Prostitution in Mumbai

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Mumbai (also known as Bombay), is a city in India which contains the neighborhood of Kamathipura, one of the largest red-light districts in Asia. India is regarded as having one of the largest commercial sex trades globally.[1] Kamathipura is only one of many red-light district neighborhoods in Mumbai. These neighborhoods are so large and popular that Mumbai has been called the "ultimate destination" for sex tourism.[2] The red-light districts or lal bazaars[3] in Mumbai are inhabited by thousands of sex workers including women, men, children, and transgender people. The sex workers of Mumbai are typically victims of sex trafficking, made vulnerable as a result of poverty, and lack of access to resources and opportunities. Sex workers in Mumbai face many difficulties in their lives.

History of Mumbai[edit]

Mumbai is the capital city of the state of Maharashtra and is one of the largest cities in India with an estimated population of over 18 million people. India is considered to be the global epicenter of sex work[2] and has the largest commercial sex trade in the world.[1] Mumbai is the largest city in the state of Maharashtra and is often referred to as the ultimate sex tourist destination.[2] India is a country made up of people that celebrate and practice a variety of cultural and religious traditions, and the people that make up India come from different racial and ethnic backgrounds. Although India is not unique in gender-discrimination based violence it is a country that on one hand controls the sexuality of women yet is also home to one the largest flourishing commercial sex trades.[1]

One of the red light districts in Mumbai emerged from British colonial rule in the middle of the nineteenth century. It was created out of a fear of British soldiers engaging in homosexual relations with other soldiers.[4] The British also saw an additional reason for needing prostitution, especially amongst the military. It was seen as necessary to stave off boredom among soldiers and to reinforce imperial dominance through sexual control of Indian women.[5] In creating a zone for British soldiers to engage in "safe heterosexual relations" British colonial administration held the power to separate the brothel area from the "respectable" residential areas which granted them power and control over the lives of the sex workers.[4]

Research into sex work in Mumbai originally drew attention to the HIV/AIDS patterns discovered there. Researchers have subsequently studied the state of sex work in Mumbai by interviewing and collecting the narratives of those involved in and affected by sex work.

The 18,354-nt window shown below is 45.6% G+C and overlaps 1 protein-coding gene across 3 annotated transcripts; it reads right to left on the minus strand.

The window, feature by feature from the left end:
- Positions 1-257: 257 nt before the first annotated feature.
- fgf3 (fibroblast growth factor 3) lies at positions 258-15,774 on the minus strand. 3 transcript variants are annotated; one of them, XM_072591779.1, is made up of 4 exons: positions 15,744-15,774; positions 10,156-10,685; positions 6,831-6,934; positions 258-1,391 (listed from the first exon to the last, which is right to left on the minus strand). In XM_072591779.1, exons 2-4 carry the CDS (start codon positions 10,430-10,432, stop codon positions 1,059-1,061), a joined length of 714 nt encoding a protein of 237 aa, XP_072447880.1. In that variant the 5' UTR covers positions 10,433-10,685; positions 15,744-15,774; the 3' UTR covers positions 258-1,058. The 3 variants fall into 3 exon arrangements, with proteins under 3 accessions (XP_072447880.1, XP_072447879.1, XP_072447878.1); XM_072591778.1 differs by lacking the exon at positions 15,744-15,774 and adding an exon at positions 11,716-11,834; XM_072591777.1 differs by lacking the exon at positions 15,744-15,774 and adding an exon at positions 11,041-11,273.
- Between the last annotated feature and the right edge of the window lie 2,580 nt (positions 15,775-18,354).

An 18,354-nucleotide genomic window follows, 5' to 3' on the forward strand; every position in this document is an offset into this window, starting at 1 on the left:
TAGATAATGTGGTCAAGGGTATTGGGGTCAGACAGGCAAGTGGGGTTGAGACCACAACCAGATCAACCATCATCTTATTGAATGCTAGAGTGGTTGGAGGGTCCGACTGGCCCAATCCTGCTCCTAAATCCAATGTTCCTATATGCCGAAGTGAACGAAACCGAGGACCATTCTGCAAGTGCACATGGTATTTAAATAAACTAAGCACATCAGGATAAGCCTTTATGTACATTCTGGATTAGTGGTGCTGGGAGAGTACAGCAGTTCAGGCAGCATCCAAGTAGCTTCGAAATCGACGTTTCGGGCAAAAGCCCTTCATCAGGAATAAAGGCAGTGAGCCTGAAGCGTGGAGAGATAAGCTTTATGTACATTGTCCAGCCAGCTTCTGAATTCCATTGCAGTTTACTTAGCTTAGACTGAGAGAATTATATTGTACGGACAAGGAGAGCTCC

Terminology[edit]

Svati P. Shah, an anthropologist who studies gender and women in South Asia, says that the use of the term prostitution is a matter of context and argues against its use as a universal term that combines all forms of transactional sex into a singular conceptual framework.[3] While those involved in current and past research concerning this issue typically employ the term sex work, others argue that prostitution refers more to human trafficking.[6] Some supporters of the abolition of prostitution reject the use of the term sex worker as they argue that it legitimises prostitution.[7] According to the anthropologist Susanne Asman there were vague terms used in Ichigyang to refer to women engaging in sex work; they were often described as "Bombay going" or "women doing that work".[4]

The terminology used to describe sex work in Mumbai depends on context.[3]

State of sex work in Mumbai[edit]

Mumbai contains the largest red light district in Asia, in the neighborhood of Kamathipura. Kamathipura is estimated to have over five thousand sex workers, who are identified as male, female, and transgender.[2] Of the estimated five thousand sex workers located in Kamathipura the majority are assumed to be victims of sex trafficking.[2] However it is difficult to determine the exact number of those involved in trafficking in the red light districts of Mumbai due to the criminal nature of the issue and the scale of it.[2] The victims are typically young girls, and are usually trafficked from the surrounding areas, but they are sometimes trafficked from neighboring countries[2] such as Nepal and Bangladesh.[2] Hijaras can also be found working in the red light districts of Mumbai. It has been argued that hijaras are more likely to participate in high risk sex acts with clients because it is believed they cannot contract or spread disease or illness.[8] Sex workers in Mumbai at brothels and other commercial sex sites are visited by both men from the local area and those traveling to the area in search of employment.[9]